“I don’t want people to see my films and just laugh, I want them to see my film and discuss it” – Kunle Afolayan covers Guardian Life Magazine
Known for his outstanding work in the film industry, Kunle Afolayan stands out as one of the most important film directors of our time. His resume includes directing as well as acting in the films
October 1st, Phone Swap, CEO and The Figurine, which won five major Africa Movie Academy Awards.
The movie producer covers Guardian Life magazine and he talks passionately about his love for culture, which is evident in most of his work, particularly October 1st.
Guardian Life had a few words with Kunle Afolayan on his journey to fame. See excerpts below.
On how he got into directing: When I was going to start, I was actually going to start as a filmmaker, then I reached out to some people who worked with my father in the past and some of them just thought I was a joke. Filmmaking is something you have to learn. Yes, it is an acquired skill but you can’t say, “Oh I have talent of being a filmmaker.” You have to learn, and with the camera you have to learn how to operate all these gears. It is a lot of processes. Going to them I was barely 20. I went to Tunde Kelani, I went to a few people. They told me, for you to be a filmmaker you have to learn it. You go to school but you look like you have a good face for camera, why don’t you start as an actor just like your father? Then he said we are working on Sunday, you can come for audition and I was picked. We did the film Saworoide in ’98. The production values were really good, it made a hit, I played a prince. It was a very good film and it gave me a lot of mileage. I was already working in a bank when we shot that film. After that it was difficult for me to do a lot because of my bank work.
On his creative process: I love culture. A lot of times, my heart skips when I remember that some of these things are going. I remember we don’t archive things in this country. I remember that in the nearest future my children won’t be speaking our language. So I said I want to do a small film set in a small location about a particular tribe. They don’t speak Yoruba, they don’t speak Igbo or Hausa, they speak a minority language. It was pretty difficult. Tunde Babalola who wrote the film gave me the synopsis for October 1st, that was not what I was looking to do, I was looking to do a small budget film, anything period of course will increase your budget. In re-enacting the period you need to spend a lot of money especially in a country where you don’t have archives. It was a bit difficult to shoot, because we had to travel to Ondo to all these places that depict what we were looking for but in the end we pulled it off.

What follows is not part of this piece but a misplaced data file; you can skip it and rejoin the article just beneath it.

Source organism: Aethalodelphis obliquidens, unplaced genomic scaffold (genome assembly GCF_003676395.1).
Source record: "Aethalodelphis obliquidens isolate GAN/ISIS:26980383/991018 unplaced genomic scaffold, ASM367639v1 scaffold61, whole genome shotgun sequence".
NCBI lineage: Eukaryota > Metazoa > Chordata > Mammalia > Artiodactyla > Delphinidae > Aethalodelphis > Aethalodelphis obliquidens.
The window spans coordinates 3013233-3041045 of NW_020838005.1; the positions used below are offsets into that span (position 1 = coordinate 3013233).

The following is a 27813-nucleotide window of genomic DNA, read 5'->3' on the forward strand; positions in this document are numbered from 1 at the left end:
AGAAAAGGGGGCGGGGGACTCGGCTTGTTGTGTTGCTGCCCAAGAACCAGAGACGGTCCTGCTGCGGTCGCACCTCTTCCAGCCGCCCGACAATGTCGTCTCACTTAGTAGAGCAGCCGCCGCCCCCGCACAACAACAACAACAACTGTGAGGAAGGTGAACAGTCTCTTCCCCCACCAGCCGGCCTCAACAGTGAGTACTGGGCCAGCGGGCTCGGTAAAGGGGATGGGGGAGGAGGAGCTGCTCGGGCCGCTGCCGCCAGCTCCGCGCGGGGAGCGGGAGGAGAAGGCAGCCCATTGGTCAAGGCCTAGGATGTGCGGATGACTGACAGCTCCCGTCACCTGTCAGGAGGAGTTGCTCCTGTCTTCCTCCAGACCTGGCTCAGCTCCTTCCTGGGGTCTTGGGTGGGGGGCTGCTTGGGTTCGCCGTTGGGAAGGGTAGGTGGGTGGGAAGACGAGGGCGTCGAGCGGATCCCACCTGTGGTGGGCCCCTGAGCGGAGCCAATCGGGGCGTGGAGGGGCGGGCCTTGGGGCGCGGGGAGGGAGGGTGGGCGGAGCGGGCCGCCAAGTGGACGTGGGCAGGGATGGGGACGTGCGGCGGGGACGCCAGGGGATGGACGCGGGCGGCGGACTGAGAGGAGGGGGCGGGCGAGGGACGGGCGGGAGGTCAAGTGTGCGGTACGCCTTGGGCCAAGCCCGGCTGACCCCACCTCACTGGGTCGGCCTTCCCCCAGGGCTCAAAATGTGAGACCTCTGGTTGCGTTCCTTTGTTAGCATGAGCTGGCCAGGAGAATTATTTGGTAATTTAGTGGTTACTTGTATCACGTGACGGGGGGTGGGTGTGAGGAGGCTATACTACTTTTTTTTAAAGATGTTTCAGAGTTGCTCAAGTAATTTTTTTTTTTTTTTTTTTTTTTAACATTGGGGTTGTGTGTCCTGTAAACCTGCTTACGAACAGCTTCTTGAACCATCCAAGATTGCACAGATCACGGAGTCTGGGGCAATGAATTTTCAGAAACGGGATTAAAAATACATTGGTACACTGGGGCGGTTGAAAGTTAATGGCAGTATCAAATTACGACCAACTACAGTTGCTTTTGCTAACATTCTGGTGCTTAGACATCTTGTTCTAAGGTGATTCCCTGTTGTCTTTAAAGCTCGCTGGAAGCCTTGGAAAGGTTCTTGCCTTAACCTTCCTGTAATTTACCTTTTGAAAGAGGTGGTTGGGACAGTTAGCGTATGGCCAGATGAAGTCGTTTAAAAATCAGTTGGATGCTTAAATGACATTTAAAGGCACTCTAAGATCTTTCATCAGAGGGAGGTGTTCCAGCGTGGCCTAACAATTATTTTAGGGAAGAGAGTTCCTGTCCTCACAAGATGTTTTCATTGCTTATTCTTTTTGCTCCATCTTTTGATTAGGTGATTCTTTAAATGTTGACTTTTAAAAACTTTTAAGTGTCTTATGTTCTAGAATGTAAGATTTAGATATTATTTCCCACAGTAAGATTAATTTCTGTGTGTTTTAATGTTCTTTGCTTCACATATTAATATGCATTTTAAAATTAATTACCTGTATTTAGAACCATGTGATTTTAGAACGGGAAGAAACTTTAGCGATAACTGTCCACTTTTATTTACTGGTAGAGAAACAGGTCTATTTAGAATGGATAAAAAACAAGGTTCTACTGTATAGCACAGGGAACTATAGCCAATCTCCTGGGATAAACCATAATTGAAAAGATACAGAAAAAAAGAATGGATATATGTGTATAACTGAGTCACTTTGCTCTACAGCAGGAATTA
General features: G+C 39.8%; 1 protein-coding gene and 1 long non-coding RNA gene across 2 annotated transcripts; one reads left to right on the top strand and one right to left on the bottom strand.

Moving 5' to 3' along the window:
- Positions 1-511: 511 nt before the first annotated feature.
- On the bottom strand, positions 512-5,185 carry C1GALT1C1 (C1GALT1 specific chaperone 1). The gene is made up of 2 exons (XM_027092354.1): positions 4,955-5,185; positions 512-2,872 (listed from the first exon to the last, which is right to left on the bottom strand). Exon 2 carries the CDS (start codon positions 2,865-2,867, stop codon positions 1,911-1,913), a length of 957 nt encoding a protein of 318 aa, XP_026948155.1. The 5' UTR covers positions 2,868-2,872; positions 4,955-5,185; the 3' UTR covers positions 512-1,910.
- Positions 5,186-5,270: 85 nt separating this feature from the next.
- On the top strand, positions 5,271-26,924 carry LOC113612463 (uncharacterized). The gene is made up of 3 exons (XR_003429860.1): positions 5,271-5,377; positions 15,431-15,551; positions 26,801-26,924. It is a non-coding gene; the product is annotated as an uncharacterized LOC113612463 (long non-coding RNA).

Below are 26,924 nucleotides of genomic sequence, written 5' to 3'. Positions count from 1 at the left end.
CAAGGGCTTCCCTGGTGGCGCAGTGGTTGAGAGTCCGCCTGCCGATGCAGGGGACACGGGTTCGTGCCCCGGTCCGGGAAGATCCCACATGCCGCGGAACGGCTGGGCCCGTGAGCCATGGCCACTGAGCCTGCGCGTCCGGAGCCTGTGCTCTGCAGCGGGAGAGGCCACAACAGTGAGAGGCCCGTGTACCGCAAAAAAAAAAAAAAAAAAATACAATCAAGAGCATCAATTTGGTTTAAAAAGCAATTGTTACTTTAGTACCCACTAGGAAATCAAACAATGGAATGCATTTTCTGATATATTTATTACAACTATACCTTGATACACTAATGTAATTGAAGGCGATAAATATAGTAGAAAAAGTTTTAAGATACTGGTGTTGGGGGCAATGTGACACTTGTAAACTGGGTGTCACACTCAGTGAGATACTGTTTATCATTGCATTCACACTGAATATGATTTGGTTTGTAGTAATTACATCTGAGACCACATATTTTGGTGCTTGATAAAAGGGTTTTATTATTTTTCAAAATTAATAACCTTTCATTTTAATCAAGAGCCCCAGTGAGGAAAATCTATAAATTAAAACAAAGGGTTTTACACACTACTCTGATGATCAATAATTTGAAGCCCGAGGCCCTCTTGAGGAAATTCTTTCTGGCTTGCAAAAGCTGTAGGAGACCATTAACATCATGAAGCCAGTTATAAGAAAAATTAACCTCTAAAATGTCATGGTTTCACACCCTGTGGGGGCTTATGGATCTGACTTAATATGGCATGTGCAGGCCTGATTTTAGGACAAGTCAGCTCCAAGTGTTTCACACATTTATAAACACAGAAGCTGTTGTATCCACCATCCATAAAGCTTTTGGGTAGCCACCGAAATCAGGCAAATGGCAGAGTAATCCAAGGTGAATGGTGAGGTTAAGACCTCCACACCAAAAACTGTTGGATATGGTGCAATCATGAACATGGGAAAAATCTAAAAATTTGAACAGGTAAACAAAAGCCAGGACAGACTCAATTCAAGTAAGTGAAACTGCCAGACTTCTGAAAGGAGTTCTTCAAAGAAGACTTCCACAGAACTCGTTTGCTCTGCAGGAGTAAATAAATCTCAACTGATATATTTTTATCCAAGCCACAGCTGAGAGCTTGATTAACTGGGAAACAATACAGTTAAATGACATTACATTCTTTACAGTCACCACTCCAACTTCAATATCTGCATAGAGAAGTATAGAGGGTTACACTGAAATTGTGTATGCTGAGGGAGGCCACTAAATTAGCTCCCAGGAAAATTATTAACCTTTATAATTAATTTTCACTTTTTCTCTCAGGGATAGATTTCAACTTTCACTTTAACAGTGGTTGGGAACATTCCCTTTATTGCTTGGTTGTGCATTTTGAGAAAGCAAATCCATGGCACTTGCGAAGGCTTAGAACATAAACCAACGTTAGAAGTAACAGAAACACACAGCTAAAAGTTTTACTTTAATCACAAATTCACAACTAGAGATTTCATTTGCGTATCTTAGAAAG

On his type of movies: A lot of people are doing the wedding parties and trips to Jamaica and they are very commercial. I don’t make films for commercial reasons; I don’t want people to see my films and just laugh, I want them to see my film and discuss it. It doesn’t make those other films anything bad, it is just their style, my style is different.